FWIW, independence was polling on average about 30% in 2011-12 (incl undecided)


    As the pandemic hopefully fades towards the end of this year and hopefully we are back to normal in 2022 I think we will start to see the full negative effects of brexit come into play with no pandemic to mitigate or hide them. IMHO it would make sense for the SNP to let this happen and let the Tories keep on saying No No No a la Thatcher and all that together would put the SNP in strong position to not just hold the independence referendum but also win it.




  • briany wrote: »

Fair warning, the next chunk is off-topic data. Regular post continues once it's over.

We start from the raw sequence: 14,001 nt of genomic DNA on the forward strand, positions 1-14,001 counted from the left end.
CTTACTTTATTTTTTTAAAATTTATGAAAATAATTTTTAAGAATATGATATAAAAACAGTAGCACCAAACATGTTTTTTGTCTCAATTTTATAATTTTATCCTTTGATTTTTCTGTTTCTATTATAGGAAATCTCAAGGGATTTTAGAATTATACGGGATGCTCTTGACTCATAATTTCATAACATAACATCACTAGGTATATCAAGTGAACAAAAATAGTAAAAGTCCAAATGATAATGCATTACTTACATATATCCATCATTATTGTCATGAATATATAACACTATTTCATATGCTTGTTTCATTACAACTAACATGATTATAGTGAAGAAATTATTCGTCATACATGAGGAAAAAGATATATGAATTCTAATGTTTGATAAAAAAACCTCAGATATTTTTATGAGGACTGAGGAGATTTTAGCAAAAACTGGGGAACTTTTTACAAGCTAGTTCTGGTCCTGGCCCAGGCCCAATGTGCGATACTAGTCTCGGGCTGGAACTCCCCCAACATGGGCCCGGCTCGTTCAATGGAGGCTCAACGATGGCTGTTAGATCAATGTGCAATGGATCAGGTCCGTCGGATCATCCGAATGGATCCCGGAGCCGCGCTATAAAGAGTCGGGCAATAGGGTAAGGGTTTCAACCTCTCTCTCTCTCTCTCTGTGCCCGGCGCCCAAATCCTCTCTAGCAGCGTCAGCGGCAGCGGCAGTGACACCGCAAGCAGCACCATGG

I don't know if this would be a particularly compelling argument for Scottish independence. It's asking voters to make a permanent decision based on something temporary, i.e. the current iteration of the UK government. For this argument to be successful, you would have to convince enough voters that the economic and political downward slide would be a painful and chronic one.


    Brexit was started by this government but it doesnt end with it. The fight will be a straight up one between which union is better for Scotland the British one or the European one




  • eire4 wrote: »
    AS the pandemic hopefully fades towards the end of this year and hopefully we are back to normal in 2022 I think we will start to see the full negative effects of brexit come into play with no pandemic to mitigate or hide them. IMHO it would make sense for the SNP to let this happen and let the Tories keep on saying No No No a la Thatcher and all that together would put the SNP in strong position to not just hold the independence referendum but also win it.